Proposed mining threatens Grassy Narrows First Nation’s long struggle for environmental justice – by Megan Youdelis, Faisal Moola, Justine Townsend and Jonaki Bhattacharyya (Toronto Star – April 24, 2021)

Indigenous peoples have been stewarding their lands and waters for millennia, and there is increasing legal recognition that Indigenous and treaty rights must be a fundamental consideration in how such lands are governed.

Yet, under Ontario’s online prospecting system, anyone can register a mining claim on Indigenous territories for a paltry $50 per parcel — without ever visiting the territory, let alone having obtained the consent of the Indigenous people who live there.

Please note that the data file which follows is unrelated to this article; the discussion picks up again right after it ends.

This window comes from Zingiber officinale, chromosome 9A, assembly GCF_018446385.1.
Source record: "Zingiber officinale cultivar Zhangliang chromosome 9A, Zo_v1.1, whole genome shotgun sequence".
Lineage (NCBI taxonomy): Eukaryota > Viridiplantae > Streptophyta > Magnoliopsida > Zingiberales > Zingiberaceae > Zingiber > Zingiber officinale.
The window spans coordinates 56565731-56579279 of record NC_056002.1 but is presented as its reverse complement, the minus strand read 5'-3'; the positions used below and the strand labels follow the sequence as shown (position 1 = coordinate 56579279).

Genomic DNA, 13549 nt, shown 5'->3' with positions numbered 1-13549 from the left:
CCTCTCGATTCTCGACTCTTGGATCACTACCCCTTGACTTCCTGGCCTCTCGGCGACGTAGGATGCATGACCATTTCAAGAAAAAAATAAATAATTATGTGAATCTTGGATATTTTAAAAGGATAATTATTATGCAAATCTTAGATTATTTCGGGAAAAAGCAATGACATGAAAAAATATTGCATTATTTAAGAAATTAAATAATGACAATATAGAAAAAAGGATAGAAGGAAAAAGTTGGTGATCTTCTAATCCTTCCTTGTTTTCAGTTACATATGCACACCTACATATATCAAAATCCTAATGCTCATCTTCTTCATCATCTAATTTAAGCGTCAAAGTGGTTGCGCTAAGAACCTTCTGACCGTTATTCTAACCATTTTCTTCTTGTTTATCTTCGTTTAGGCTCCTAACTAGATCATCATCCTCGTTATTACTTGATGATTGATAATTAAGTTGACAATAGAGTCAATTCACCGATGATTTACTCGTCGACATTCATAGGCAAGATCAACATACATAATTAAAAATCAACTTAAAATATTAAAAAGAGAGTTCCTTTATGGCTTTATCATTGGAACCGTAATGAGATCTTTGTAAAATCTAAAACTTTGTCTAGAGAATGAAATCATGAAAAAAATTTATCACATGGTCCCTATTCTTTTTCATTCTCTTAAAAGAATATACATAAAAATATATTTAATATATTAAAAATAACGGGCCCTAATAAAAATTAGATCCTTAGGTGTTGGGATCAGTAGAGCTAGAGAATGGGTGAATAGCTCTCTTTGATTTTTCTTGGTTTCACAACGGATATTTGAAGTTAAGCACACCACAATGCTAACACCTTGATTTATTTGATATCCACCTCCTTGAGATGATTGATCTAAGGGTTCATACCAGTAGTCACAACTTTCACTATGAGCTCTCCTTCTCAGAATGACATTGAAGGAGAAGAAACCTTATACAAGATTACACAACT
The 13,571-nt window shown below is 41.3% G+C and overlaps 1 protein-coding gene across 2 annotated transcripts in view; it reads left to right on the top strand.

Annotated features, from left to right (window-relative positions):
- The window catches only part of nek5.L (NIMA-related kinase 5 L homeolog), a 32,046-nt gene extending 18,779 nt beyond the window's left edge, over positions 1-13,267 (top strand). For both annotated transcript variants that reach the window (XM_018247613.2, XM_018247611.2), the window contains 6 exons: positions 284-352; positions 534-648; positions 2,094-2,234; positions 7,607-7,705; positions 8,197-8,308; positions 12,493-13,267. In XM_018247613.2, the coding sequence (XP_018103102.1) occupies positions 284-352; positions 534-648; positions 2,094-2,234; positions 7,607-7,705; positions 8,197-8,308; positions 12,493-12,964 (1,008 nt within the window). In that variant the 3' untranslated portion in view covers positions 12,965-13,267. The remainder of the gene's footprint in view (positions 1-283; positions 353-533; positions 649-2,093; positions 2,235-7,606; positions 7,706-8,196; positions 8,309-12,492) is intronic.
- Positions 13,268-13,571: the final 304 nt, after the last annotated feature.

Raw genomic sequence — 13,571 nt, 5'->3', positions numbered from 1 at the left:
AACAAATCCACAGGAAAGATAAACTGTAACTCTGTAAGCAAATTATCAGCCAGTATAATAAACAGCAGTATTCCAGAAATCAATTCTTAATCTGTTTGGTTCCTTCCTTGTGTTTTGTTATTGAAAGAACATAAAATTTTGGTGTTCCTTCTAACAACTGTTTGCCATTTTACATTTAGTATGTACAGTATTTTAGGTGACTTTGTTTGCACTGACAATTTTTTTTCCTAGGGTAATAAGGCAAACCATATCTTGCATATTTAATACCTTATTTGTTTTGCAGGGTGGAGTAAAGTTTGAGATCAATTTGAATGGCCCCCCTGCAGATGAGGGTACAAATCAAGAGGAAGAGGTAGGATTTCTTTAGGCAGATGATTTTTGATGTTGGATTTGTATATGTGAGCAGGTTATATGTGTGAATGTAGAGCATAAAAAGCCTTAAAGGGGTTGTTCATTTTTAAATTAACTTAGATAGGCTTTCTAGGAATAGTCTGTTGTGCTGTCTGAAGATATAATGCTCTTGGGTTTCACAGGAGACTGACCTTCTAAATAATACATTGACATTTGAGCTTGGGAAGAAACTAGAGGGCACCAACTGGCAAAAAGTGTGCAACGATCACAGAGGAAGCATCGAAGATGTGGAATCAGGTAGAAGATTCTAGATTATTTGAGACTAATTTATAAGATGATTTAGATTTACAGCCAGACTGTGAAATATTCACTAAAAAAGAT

Ontario insists that under provincial mining regulations, it can award mining claims and permit mining exploration and extraction against the will of Indigenous communities.

This speaks to the Ontario government’s shameful disregard for Indigenous rights, and its wilful dismissal of international agreements and Canada’s reconciliation mandate. Canada signed the United Nations Declaration on the Rights of Indigenous Peoples (UNDRIP) in 2016.

This international agreement upholds Indigenous peoples’ collective rights, including their governance over traditional lands and waters, and requires free, prior and informed consent for activities happening in them.

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